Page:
For North Jersey counties, Bergen had a total of 283 new confirmed cases and 44 probable cases, Essex 276 new cases and 28 probable cases, Hudson 285 new cases and 42 probable cases, Morris 167 new cases and and 47 probable cases, Passaic 129 new cases and and 22 probable cases, Sussex 64 new cases and 12 probable cases, and Warren 51 cases and four probable cases.
Of the total confirmed deaths in North Jersey, Essex County has the most with 2,222, followed by Bergen at 2,143, Hudson with 1,619, Passaic at 1,385, Morris at 825, Sussex at 192 and Warren County at 175.
In regards to probable deaths, Bergen has 267, Essex has 257, Hudson has 170, Morris at 194, Passaic at 159, Sussex has 51 and Warren has 14.
The daily rate of infections from those tested as of Jan. 13, was 10.1%; by region, the rate was 9.7% in the North, 10.2% in the Central region and 11.4% in the South. The state is no longer using serology tests as health officials explained those results show a past presence of the disease as well as a current one.
As for the rate of transmission, it remained unchanged at 1.12. Officials have continually cited transmission rate and positivity rate as health data they rely on to track how the coronavirus is being contained in New Jersey, guiding them in determining when restrictions have to be tightened or lifted.
Officials reported 3,432 patients were hospitalized; by region, there were 1,407 in the North, 1,149 in the Central and 876 in the South.
Of those hospitalized, 632 are in intensive care units and 426 on ventilators. While 305 patients were discharged.
Bergen Tops County Count
Bergen has the most confirmed cumulative cases in the state with 54,932, followed by Essex at 54,930, Middlesex at 54,059, Hudson at 51,828, Passaic at 44,230, Union at 41,751, Ocean at 40,047, Monmouth at 39,996, Camden at 33,786, Burlington at 25,812, Morris at 24,625, Mercer at 21,822, Gloucester at 17,317, Atlantic at 15,317, Somerset at 14,986, Cumberland at 9,605, Sussex at 6,049, Warren at 4,916, Hunterdon at 4,807, Salem at 3,531, and Cape May at 2,902.
In regards to probable cases, Bergen had the most at 6,053, followed by Union at 5,877, Ocean at 4,530, Essex at 4,502, Hudson at 4,139, Morris at 3,844, Atlantic at 3,783, Middlesex at 3,645, Passaic at 3,569, Monmouth at 3,596, Somerset at 3,169, Camden at 3,190, Cape May at 2,652, Burlington at 2,675, Gloucester at 2,220, Cumberland at 1,747, Mercer at 1,127, Sussex at 776, Warren at 514, Hunterdon at 468, and Salem 371.
Another 1,355 cases are still under investigation to determine where the person resides.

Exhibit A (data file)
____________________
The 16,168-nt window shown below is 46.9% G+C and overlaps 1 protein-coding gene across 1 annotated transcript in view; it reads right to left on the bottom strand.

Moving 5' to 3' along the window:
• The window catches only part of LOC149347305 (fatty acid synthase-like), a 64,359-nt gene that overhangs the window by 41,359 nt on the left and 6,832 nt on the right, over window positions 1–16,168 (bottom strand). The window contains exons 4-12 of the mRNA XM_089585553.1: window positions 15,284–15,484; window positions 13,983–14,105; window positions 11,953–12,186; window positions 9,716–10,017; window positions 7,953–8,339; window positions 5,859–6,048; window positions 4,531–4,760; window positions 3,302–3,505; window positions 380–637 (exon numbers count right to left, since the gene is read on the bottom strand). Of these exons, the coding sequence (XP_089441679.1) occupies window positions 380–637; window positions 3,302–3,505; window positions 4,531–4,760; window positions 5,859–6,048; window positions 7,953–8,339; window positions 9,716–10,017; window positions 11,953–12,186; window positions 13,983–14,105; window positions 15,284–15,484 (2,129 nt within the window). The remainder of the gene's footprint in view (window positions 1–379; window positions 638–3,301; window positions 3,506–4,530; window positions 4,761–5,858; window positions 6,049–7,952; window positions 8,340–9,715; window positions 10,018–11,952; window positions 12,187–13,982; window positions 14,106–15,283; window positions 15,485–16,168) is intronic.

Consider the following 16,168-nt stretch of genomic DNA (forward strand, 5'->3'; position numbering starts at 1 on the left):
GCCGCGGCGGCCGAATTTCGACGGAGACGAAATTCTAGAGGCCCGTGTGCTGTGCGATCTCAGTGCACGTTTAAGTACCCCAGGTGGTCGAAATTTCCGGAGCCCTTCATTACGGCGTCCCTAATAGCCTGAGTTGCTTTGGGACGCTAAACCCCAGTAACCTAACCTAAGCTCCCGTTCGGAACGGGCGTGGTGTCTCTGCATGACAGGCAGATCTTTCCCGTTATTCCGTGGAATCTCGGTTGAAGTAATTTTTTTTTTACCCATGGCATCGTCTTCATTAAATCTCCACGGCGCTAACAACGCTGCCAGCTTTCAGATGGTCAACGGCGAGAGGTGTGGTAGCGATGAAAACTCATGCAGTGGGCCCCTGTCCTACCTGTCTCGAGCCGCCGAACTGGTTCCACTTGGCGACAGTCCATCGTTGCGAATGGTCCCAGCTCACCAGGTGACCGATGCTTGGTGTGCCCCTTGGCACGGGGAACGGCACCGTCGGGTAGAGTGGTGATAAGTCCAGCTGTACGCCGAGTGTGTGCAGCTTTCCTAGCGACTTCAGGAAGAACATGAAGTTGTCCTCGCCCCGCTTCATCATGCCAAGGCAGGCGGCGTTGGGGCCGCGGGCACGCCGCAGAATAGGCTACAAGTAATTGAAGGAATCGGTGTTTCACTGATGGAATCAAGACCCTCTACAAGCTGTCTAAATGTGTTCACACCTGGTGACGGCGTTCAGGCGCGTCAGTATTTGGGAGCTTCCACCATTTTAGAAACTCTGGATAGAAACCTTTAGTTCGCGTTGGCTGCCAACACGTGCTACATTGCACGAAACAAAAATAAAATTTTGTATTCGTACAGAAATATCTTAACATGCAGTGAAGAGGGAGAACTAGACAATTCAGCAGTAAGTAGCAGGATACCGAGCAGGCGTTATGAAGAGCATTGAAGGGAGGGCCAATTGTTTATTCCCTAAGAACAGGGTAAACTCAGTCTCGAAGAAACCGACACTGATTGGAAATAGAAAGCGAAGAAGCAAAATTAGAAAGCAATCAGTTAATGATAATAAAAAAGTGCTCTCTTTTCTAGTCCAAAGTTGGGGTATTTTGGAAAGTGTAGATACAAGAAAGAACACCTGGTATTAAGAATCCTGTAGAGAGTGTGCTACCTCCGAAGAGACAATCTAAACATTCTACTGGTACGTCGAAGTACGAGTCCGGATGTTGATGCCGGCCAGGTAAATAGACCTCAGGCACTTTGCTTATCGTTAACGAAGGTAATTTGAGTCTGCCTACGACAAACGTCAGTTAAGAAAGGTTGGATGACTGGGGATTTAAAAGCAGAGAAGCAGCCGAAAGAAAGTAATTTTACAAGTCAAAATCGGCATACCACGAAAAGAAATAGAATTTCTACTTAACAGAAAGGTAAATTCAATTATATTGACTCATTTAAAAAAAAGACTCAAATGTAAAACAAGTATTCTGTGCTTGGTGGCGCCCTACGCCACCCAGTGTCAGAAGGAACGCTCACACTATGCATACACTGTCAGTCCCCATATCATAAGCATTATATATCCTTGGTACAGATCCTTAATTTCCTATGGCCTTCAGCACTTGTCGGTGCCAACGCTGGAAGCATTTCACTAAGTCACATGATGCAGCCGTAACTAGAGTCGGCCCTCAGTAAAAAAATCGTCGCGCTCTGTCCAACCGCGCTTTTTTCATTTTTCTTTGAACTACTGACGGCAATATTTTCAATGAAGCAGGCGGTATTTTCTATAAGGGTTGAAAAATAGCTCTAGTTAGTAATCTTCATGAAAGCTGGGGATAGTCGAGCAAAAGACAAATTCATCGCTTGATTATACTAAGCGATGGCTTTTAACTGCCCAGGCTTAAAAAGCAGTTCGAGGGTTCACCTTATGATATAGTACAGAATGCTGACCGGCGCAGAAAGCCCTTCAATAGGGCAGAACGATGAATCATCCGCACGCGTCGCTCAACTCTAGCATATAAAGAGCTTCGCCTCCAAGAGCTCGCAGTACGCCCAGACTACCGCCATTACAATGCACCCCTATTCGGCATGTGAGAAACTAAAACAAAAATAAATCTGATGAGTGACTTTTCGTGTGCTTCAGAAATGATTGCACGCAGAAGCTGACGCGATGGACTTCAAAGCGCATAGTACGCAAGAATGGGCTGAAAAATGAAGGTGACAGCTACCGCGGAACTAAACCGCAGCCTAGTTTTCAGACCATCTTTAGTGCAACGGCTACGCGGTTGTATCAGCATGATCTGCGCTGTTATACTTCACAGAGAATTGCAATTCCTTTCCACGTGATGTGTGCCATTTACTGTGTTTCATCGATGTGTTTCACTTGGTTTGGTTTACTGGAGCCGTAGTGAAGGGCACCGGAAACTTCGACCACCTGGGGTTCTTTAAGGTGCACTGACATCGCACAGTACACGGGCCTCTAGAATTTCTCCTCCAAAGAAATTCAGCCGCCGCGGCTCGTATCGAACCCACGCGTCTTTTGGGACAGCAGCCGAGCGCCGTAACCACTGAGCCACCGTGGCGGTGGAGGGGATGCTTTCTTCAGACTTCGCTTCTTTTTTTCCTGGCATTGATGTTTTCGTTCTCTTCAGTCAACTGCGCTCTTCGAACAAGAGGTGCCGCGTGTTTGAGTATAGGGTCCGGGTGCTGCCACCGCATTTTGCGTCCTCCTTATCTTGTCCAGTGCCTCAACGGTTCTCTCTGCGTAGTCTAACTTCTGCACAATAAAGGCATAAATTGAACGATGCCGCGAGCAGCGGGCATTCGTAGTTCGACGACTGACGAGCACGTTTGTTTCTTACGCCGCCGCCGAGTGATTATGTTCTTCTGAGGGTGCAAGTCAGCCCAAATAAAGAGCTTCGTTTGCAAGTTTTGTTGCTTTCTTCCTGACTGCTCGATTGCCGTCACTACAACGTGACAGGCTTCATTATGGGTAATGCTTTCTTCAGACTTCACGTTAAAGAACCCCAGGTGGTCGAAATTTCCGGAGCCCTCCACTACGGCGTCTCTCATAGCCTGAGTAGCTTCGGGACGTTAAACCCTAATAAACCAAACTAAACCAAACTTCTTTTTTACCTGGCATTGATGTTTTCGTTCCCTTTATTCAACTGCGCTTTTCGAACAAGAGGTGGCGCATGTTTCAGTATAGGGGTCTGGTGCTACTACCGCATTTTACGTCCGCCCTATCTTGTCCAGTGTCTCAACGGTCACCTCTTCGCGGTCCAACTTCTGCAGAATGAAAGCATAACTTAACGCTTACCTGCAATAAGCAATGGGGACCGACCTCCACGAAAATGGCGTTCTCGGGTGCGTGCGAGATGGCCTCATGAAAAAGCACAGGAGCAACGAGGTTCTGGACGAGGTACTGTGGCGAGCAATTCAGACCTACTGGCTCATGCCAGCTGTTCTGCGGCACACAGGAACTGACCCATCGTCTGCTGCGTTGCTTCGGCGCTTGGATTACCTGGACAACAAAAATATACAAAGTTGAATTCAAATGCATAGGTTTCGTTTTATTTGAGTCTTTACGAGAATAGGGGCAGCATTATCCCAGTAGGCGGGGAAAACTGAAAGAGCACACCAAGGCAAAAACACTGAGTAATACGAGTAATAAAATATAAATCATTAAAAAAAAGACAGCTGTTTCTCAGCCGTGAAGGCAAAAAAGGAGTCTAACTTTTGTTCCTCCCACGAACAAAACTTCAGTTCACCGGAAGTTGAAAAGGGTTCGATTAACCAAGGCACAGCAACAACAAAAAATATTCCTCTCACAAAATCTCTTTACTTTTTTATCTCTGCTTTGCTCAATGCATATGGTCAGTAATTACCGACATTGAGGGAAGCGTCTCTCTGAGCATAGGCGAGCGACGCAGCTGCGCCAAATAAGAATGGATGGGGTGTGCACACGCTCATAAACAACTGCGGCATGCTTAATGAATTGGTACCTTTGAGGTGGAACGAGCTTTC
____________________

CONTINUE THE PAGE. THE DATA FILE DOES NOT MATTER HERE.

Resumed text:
In regards to cases related to in-school transmissions, a total of 111 outbreaks involving 564 cases have been reported in 20 of the 21 counties in the Garden State, with no outbreaks in the last week.
For North Jersey, Bergen County has 22 confirmed outbreaks with 102 cases, Passaic County has five confirmed outbreaks with 25 cases, Sussex has five confirmed outbreaks with 13 cases, Warren has four confirmed outbreaks with nine cases, Hudson County has two confirmed outbreaks with 10 cases and Essex County with one confirmed outbreak with 83 cases. Morris is the only county in the state without an outbreak.
Long-term Care Facilities
Health officials noted 426 long-term care facilities are currently reporting at least one case of COVID-19, accounting for a total of 14,170 of the cases, broken down between 6,802 residents and 7,368 staff.
Cumulatively, 1,196 long-term care facilities reported a case infecting 31,298 residents and 20,493 staff, for a total of 51,791 cases.
The state’s official death total will now be reported as those that are lab confirmed, sits at 7,644 on Jan. 15. The facilities are reporting to the state 7,551 residents deaths and 140 staff deaths.
The number of COVID-19 vaccines administered in New Jersey totaled 348,414 as of Jan. 18. Of those who have received the vaccine, 308,874 residents have received their first dose with 39,330 their second; 55% have been administered the Moderna vaccine and 45% the Pfizer.
Demographically, 62% of those vaccinated are women and 38% men. As for ethnicity, 46% are White, 21% unknown, 18% other, 6% Asian, 5% Hispanic and 4% Black. In regards to age of those having received the vaccine, 21% are 65 years old or olders, 33% are between the ages of 50-64, 34% are between the ages of 40-49, and 12% are between the ages of 18-29.
In North Jersey, Bergen County has delivered 39,504 doses, Essex 27,451 doses, Hudson 15,064 doses, Morris 18,251 doses, Passaic 15,992 doses, Sussex 6,084 doses, and Warren 3,641 doses.